Q:  How does telling the stories of others make you consider yourself and your story?

LL: I believe that when you re-tell a story, it becomes yours. Not the actions or experiences, but the story is yours. The takeaway is yours. With that said—I believe that ANYTHING I hear, I’m an audio person, after all, I try to relate that story to my life.

An example is hearing my grandmother talk about her life. She’s 90. She grew up during the depression where having a bit of string to tie up her hair was coveted. Hearing stories like hers, if anything, make me grateful for the things that we DO have in this world. When I retell this, I hope you become grateful or mindful as well.

Q: What role has music played in your life? Are there artists that you turn to time and time again?

LL: This is my favorite question. I was a music major—I’ve played the violin since age three and bassoon since seventh grade. I’ve played countless instruments because I originally wanted to become a band instructor. “What’s a bassoon?” you ask…don’t feel bad. My professors at Berklee, a Jazz school in Boston, didn’t know either. They actually called it a “wooden saxophone”.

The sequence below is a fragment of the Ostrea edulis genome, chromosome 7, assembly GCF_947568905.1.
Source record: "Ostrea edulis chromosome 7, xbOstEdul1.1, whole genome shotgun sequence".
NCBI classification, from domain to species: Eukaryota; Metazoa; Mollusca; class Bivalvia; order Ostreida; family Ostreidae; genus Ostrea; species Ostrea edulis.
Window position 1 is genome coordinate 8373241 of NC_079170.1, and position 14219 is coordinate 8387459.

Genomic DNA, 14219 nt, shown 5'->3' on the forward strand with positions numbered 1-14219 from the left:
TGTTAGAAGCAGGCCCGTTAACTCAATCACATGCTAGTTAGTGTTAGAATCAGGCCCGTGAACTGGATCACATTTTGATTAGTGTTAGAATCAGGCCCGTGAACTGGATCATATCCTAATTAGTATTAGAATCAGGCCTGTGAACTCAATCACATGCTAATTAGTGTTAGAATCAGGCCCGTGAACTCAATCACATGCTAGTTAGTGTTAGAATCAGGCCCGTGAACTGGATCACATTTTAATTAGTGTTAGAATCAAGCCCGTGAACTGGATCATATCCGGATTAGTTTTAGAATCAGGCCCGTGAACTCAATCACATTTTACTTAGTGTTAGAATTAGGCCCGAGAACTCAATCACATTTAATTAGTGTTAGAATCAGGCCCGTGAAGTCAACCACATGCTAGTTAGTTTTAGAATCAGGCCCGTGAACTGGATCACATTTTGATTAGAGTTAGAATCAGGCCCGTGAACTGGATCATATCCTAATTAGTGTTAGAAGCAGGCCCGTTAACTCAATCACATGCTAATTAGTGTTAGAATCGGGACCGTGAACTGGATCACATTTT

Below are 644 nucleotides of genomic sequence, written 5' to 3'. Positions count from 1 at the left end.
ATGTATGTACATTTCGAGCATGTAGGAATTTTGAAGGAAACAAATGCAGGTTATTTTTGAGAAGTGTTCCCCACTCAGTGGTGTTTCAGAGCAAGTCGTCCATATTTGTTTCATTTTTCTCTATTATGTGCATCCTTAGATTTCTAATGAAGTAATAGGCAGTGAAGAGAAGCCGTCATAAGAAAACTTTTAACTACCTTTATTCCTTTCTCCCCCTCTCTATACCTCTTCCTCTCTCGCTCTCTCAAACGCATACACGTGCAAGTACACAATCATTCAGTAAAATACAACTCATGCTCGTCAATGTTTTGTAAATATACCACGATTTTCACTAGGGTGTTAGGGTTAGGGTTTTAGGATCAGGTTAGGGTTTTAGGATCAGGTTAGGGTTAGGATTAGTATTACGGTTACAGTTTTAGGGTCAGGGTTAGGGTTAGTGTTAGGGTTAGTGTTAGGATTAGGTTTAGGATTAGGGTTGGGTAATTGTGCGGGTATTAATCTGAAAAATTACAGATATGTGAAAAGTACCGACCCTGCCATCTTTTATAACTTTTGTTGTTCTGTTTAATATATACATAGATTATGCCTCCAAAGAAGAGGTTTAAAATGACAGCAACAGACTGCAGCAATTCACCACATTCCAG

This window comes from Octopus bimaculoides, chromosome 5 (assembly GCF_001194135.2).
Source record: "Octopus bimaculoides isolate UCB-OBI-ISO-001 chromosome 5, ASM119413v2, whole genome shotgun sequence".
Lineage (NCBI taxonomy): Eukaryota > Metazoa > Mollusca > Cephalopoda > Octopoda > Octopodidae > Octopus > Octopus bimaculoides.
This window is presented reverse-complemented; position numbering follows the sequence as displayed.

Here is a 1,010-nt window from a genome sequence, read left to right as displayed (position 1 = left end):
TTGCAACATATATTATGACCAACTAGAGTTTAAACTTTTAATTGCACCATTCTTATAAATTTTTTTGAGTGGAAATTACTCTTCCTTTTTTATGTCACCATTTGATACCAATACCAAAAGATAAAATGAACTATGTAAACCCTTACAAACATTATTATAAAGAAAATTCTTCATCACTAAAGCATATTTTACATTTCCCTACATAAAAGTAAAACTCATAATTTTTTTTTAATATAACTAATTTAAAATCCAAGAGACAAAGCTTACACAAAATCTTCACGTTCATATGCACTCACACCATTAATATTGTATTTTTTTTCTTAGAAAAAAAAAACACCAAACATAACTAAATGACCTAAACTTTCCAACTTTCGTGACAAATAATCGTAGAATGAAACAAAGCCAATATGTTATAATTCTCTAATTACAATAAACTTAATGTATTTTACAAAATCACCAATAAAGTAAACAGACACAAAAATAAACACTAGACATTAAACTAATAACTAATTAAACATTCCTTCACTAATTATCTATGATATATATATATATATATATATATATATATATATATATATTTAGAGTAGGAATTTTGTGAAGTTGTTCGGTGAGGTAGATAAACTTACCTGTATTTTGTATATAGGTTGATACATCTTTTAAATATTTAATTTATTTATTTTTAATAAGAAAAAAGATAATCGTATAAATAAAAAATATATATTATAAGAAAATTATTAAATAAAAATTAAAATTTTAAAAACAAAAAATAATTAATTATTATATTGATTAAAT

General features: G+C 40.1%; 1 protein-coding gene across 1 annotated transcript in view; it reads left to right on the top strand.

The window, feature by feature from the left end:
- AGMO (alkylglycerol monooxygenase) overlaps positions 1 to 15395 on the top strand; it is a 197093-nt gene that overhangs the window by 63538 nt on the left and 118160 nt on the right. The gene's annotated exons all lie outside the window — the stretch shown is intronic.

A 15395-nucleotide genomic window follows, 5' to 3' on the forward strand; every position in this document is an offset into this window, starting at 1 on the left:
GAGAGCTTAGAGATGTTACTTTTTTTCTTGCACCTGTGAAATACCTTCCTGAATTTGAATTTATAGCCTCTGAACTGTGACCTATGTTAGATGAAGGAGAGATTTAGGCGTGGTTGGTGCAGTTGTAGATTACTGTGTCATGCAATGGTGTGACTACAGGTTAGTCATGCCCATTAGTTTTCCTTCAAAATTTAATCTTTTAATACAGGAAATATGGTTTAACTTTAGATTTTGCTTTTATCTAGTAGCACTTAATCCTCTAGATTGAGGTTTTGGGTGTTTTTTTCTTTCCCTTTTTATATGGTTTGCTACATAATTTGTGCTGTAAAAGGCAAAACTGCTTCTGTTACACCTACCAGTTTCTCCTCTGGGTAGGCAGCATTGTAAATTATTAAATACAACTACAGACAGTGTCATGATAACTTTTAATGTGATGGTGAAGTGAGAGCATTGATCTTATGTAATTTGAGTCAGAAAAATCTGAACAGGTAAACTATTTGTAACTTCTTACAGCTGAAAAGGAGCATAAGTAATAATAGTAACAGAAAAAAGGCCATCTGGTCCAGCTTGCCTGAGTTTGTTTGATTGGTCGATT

But yes, music is incredibly important to my life. Because of school, I analyze music instead of simply listening to it. First I hear the melody, then the counter melody, the rhythm, the bass line, how everything works together, the chord progressions…and finally by the seventh or eight time I listen to a song, that’s when I’ll hear the words.

My mom was a piano pedagogy major. She didn’t allow me to listen to anything “unless they were dead.” She thought current music wasn’t really music. So I grew up listening to Beatles, Mozart, Chopin, and Beethoven. When Kurt Cobain died, I was ecstatic! I ran home and said, “MOM!? CAN I LISTEN TO NIRVANA NOW?!” and she just looked at me and said “No. He’s not dead enough.”